It has been three long years since the Coen brothers have released a motion picture, a gap of inactivity as long as any in their thirty year career. Thankfully that will all end this December with the arrival of their sixteenth feature, Inside Llewyn Davis. Inspired by a recent conversation on Letterboxd, I have decided to spend the fall working my way chronologically through all of the Coens' feature films and maybe writing something up here on the old soapbox if the mood strikes me.
A man discovers his wife is having an affair so he hires a thug to bump them off. However, the thug has other plans, so he kills the husband instead, takes the money, and runs.
Over the course of their three decade career, the Coen brothers have often dabbled in the genre forms of classical Hollywood, from the screwball comedy of The Hudsucker Proxy to the gangster world of Miller's Crossing. The brothers' debut feature Blood Simple is most often described as a neo-noir and the film certainly shares elements with the shady crime films of the 1940s and 50s, as well as with the genre's forebearers, pulp novels. (Blood Simple's title in fact is taken directly from the work of author Dashiell Hammett.) But the film actually plays out more like a horror movie than anything else and is the Coens' most sustained work within that environment. Half a decade later, their film Barton Fink takes a sharp left turn into horror as its protagonist begins his journey into a literalized hell, but Blood Simple, with its low budget aesthetic and pulse-pounding tension, lives more fully within the genre.
The horror elements in Blood Simple range from a brief nod to early Coen-collaborator Sam Raimi's Evil Dead tracking shot to the excrutiatingly tense finale, which sees a relentless monster first killing John Getz's Ray and then terrorizing the adulterous Abby, played wonderfully by Frances McDormand. Of course, being the Coens the murderous villain is not a boogeyman like the masked Michael Myers or an unstoppable killing machine like Arnold Schwarzenegger's Terminator. Instead it is the bloated, sweaty body of M. Emmet Walsh as a slimy private investigator named Loren. No bother, the fear is equally palpable.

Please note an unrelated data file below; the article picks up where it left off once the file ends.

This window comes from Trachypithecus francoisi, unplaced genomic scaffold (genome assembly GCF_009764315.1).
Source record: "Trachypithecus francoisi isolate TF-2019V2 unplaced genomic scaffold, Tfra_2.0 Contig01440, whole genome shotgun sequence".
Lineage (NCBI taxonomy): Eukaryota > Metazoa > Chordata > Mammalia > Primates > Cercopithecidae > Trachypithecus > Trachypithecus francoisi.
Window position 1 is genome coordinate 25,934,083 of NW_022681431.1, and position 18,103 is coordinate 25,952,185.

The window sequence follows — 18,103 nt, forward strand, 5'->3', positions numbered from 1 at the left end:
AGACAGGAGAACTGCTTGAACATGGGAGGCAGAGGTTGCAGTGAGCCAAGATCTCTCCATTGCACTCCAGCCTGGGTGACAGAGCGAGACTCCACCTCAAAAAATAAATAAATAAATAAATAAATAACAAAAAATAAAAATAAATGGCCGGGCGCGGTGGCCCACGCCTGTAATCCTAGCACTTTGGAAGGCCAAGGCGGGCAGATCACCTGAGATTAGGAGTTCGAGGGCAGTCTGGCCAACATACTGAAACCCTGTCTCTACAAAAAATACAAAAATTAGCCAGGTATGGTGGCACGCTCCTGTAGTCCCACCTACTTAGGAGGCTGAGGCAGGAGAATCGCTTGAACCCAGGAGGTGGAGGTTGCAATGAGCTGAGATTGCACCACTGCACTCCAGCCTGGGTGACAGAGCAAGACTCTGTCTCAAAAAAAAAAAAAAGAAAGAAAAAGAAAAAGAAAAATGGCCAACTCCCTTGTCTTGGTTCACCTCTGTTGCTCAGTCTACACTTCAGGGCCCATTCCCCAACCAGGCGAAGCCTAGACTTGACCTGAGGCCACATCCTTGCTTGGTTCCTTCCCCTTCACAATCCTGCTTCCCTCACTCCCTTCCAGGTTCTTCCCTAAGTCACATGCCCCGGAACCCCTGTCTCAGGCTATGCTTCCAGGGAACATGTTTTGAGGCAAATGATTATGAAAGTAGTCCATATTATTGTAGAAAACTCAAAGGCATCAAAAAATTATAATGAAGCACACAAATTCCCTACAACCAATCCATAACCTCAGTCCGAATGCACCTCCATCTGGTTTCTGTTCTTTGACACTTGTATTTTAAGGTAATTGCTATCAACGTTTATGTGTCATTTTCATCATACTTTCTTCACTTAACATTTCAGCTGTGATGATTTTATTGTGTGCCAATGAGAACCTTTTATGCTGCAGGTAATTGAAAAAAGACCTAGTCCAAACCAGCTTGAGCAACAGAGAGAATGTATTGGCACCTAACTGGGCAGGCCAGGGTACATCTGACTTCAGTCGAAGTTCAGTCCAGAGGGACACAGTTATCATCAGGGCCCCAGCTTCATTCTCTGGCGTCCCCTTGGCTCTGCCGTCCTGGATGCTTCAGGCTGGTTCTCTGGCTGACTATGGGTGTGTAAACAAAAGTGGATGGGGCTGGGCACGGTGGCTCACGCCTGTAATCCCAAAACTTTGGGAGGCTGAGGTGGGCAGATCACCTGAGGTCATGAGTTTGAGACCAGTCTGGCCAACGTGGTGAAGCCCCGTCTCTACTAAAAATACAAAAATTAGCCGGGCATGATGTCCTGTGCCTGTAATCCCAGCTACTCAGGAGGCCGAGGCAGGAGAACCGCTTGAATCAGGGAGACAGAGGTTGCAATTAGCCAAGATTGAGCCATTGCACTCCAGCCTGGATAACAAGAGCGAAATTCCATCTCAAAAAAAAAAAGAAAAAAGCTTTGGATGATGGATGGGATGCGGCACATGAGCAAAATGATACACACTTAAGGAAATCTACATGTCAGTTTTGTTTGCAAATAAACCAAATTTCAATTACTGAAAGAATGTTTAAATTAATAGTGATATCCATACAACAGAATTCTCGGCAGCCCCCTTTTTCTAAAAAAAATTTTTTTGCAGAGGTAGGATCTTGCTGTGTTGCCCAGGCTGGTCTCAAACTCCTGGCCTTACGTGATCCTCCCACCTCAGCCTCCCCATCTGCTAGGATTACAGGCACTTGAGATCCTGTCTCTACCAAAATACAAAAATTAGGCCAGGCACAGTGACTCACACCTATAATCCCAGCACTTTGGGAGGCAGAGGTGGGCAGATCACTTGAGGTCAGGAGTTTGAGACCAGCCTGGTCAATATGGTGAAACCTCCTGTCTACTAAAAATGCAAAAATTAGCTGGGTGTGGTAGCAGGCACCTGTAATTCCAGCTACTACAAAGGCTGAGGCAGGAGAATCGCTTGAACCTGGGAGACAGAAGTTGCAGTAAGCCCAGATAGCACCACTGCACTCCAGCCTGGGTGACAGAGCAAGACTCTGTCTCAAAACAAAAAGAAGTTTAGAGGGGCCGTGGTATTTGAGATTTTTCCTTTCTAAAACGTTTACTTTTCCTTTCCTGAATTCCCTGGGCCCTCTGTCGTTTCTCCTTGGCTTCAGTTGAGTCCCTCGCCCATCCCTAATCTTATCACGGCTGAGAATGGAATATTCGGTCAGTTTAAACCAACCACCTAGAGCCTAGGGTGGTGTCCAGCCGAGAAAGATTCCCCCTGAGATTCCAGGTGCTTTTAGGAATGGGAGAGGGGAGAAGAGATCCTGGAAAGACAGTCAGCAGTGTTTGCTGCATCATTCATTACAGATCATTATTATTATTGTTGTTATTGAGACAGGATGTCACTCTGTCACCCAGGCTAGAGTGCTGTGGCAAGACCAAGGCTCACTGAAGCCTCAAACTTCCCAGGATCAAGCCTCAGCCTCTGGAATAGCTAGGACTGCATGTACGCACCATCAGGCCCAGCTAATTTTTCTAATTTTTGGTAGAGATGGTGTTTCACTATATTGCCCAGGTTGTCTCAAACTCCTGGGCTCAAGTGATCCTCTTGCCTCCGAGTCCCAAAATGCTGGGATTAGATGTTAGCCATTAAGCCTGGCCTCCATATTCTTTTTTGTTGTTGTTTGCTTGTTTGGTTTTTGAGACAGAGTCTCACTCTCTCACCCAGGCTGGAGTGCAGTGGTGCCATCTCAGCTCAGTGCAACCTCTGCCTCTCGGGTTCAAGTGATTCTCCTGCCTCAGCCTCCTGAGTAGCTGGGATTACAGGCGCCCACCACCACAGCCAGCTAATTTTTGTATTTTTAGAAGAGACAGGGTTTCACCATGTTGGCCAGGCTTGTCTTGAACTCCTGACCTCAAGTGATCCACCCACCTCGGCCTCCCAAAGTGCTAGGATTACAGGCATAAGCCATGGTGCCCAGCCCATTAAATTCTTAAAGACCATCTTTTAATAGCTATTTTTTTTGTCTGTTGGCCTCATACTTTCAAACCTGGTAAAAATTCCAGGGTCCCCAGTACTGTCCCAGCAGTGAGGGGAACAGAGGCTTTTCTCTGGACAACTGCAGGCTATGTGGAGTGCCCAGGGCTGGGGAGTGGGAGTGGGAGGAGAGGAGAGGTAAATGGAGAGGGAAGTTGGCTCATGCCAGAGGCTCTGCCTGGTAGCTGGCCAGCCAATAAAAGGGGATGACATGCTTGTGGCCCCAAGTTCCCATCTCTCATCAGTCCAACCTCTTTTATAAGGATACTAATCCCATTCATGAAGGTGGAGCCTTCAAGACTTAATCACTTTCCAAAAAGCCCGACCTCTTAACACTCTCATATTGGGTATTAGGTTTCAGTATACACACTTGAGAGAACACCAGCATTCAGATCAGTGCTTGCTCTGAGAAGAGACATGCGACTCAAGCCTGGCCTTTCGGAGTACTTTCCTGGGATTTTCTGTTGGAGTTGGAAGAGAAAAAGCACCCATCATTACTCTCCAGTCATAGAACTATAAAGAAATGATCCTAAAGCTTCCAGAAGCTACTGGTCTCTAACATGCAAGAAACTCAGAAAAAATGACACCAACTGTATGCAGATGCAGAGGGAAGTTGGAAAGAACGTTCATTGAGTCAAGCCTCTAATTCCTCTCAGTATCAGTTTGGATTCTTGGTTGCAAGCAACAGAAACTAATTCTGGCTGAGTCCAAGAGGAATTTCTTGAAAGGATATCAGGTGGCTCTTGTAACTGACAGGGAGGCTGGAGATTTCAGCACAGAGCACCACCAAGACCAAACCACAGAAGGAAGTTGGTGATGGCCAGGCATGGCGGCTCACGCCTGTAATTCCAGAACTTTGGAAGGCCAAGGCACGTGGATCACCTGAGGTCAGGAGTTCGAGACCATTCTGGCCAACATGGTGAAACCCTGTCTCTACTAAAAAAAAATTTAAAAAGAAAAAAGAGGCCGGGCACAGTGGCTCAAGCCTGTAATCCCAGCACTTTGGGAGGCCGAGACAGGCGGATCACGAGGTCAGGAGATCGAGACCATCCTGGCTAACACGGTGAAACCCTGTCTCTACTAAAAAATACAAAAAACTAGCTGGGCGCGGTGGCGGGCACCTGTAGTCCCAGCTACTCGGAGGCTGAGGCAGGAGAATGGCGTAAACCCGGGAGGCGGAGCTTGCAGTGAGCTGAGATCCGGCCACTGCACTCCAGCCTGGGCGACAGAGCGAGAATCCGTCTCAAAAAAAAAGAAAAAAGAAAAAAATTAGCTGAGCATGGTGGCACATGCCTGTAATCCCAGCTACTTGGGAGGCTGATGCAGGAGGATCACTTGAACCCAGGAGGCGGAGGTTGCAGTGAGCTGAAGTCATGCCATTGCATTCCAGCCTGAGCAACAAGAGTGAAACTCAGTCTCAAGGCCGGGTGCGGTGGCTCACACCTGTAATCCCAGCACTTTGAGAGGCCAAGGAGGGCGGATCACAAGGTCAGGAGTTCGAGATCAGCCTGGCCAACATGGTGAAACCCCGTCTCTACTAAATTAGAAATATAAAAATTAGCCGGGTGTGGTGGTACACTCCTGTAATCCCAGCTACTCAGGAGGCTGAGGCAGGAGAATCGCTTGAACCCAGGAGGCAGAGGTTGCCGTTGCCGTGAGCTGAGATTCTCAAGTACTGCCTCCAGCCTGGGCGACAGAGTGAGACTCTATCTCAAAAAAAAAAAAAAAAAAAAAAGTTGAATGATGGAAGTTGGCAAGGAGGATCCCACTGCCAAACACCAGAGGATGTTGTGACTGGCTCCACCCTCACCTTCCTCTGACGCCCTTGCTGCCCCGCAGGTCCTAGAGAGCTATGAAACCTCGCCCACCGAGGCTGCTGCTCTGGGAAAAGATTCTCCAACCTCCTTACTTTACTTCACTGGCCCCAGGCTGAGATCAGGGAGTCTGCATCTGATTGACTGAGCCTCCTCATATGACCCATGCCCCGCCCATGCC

Also scattered throughout the picture are jolts of unexpected action, akin to a creature jumping out of the shadows and screaming "boo!". In Blood Simple however, it is the innocuous elements of day-to-day existence that come screaming into the frame, pulling the characters (and us) out of our own reveries and back to cold, cruel reality. Twice in the film this alarm comes from the ubiquitous telephone, first as a latent dialtone and later as a jarring, shrill ring. But the biggest jolt in the film's ninety minutes comes when Ray and Abby are standing at Ray's front door, both confused and frightened, when out of the blue a newspaper comes sailing into the frame, slamming against the screen and providing more thrills than a thousand makeshift ghosts.
The film obsessively forces our attention towards mundane objects like telephones and newspapers. A handful of scenes begin with shots of lazily turning ceiling fans, staring down upon the action like bored gods. In fact, a ceiling fan is the only witness to Loren's shooting of Abby's husband Marty. Meanwhile the last shot of the movie is Loren's point of view as he ponders the oddness of a dripping pipe on his way to gunshot-inflicted oblivion. The Coens also populate their film with very specific objects that highlight their famed attention to detail. Be it the glass of Alka Seltzer that inadvertantly tells us all we need to know about Marty's character, to the Zippo lighter inscribed with Loren's name and the words "Man of the Year" that nod to the character's opening monologue, the Coens know exactly what they want and more importantly, what we need.
If we were to boil down the overarching theme of the Coens oeuvre into a single, simplified maxim it could very well be a preoccupation with idiots getting in over their heads. While that description could sum up nearly all of their films, nowhere is it better exemplified than in Blood Simple. At no point in the film does any character have a complete grasp on what has transpired. The lovesick Ray thinks that Abby shot Marty when in fact it was Loren. The film concludes with Abby running from Loren, all the while thinking he is Marty, who is long since dead. She even shoots him under the impression that he is her vengeful husband. This makes a dying Loren laugh. It made me laugh too.
One sign of truly great artists comes from revisiting their earliest work and discovering that all of the elements that make them worthwhile were there on display from the very beginning. This is readily apparent throughout Blood Simple. It extends from the brothers' recurring themes to their nuanced dialogue in this singular screenplay as well as to their visual wit and elegantly framed compositions. If there is any mission statement in Blood Simple, something that signals the Coen brothers' arrival in cinema, it may very well be the tracking shot that runs the length of Marty's bar and takes the time to climb over the drunk passed out in the middle of it. Or perhaps it's the face of the kind stranger that informs Ray, the man who earlier laughed at Marty as the latter got caught on a dead end street, that his headlights are still on.